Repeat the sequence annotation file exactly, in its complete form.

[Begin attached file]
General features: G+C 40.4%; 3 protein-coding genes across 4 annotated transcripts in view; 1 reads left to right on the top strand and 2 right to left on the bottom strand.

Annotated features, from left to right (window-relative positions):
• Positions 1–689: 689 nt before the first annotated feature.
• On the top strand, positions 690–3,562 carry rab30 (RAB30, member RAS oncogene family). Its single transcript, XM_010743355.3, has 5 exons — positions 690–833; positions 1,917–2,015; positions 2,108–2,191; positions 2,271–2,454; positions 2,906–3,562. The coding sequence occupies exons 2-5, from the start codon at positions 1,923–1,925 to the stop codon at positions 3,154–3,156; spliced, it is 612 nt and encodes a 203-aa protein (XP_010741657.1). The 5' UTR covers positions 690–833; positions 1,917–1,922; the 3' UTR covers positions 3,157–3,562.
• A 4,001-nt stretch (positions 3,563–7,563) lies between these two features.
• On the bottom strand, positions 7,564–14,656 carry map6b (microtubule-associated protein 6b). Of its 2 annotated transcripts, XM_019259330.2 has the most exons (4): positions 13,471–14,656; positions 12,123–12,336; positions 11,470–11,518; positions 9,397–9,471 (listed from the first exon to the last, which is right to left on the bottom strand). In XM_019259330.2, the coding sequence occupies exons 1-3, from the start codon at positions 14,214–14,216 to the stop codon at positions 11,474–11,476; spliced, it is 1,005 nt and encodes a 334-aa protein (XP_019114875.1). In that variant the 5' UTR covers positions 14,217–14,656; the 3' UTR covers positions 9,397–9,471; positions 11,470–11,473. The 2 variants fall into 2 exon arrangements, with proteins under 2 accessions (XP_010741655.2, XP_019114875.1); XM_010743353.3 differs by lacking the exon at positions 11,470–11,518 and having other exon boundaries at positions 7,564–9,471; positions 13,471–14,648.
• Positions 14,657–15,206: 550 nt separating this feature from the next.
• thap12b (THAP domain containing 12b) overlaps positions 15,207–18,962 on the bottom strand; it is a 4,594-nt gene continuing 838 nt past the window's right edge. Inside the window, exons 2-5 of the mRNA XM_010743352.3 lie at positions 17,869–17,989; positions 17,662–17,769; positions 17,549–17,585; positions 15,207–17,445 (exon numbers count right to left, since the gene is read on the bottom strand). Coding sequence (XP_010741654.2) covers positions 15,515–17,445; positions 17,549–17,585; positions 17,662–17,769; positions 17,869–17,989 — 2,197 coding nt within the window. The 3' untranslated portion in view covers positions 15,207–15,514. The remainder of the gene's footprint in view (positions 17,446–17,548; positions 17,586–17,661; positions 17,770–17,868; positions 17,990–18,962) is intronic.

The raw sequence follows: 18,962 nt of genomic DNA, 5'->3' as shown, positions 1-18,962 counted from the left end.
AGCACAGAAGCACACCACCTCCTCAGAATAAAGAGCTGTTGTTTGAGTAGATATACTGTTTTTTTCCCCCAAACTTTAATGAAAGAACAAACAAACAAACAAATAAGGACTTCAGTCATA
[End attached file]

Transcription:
General features: G+C 40.4%; 3 protein-coding genes across 4 annotated transcripts in view; 1 reads left to right on the top strand and 2 right to left on the bottom strand.

Annotated features, from left to right (window-relative positions):
• Positions 1–689: 689 nt before the first annotated feature.
• On the top strand, positions 690–3,562 carry rab30 (RAB30, member RAS oncogene family). Its single transcript, XM_010743355.3, has 5 exons — positions 690–833; positions 1,917–2,015; positions 2,108–2,191; positions 2,271–2,454; positions 2,906–3,562. The coding sequence occupies exons 2-5, from the start codon at positions 1,923–1,925 to the stop codon at positions 3,154–3,156; spliced, it is 612 nt and encodes a 203-aa protein (XP_010741657.1). The 5' UTR covers positions 690–833; positions 1,917–1,922; the 3' UTR covers positions 3,157–3,562.
• A 4,001-nt stretch (positions 3,563–7,563) lies between these two features.
• On the bottom strand, positions 7,564–14,656 carry map6b (microtubule-associated protein 6b). Of its 2 annotated transcripts, XM_019259330.2 has the most exons (4): positions 13,471–14,656; positions 12,123–12,336; positions 11,470–11,518; positions 9,397–9,471 (listed from the first exon to the last, which is right to left on the bottom strand). In XM_019259330.2, the coding sequence occupies exons 1-3, from the start codon at positions 14,214–14,216 to the stop codon at positions 11,474–11,476; spliced, it is 1,005 nt and encodes a 334-aa protein (XP_019114875.1). In that variant the 5' UTR covers positions 14,217–14,656; the 3' UTR covers positions 9,397–9,471; positions 11,470–11,473. The 2 variants fall into 2 exon arrangements, with proteins under 2 accessions (XP_010741655.2, XP_019114875.1); XM_010743353.3 differs by lacking the exon at positions 11,470–11,518 and having other exon boundaries at positions 7,564–9,471; positions 13,471–14,648.
• Positions 14,657–15,206: 550 nt separating this feature from the next.
• thap12b (THAP domain containing 12b) overlaps positions 15,207–18,962 on the bottom strand; it is a 4,594-nt gene continuing 838 nt past the window's right edge. Inside the window, exons 2-5 of the mRNA XM_010743352.3 lie at positions 17,869–17,989; positions 17,662–17,769; positions 17,549–17,585; positions 15,207–17,445 (exon numbers count right to left, since the gene is read on the bottom strand). Coding sequence (XP_010741654.2) covers positions 15,515–17,445; positions 17,549–17,585; positions 17,662–17,769; positions 17,869–17,989 — 2,197 coding nt within the window. The 3' untranslated portion in view covers positions 15,207–15,514. The remainder of the gene's footprint in view (positions 17,446–17,548; positions 17,586–17,661; positions 17,770–17,868; positions 17,990–18,962) is intronic.

The raw sequence follows: 18,962 nt of genomic DNA, 5'->3' as shown, positions 1-18,962 counted from the left end.
AGCACAGAAGCACACCACCTCCTCAGAATAAAGAGCTGTTGTTTGAGTAGATATACTGTTTTTTTCCCCCAAACTTTAATGAAAGAACAAACAAACAAACAAATAAGGACTTCAGTCATA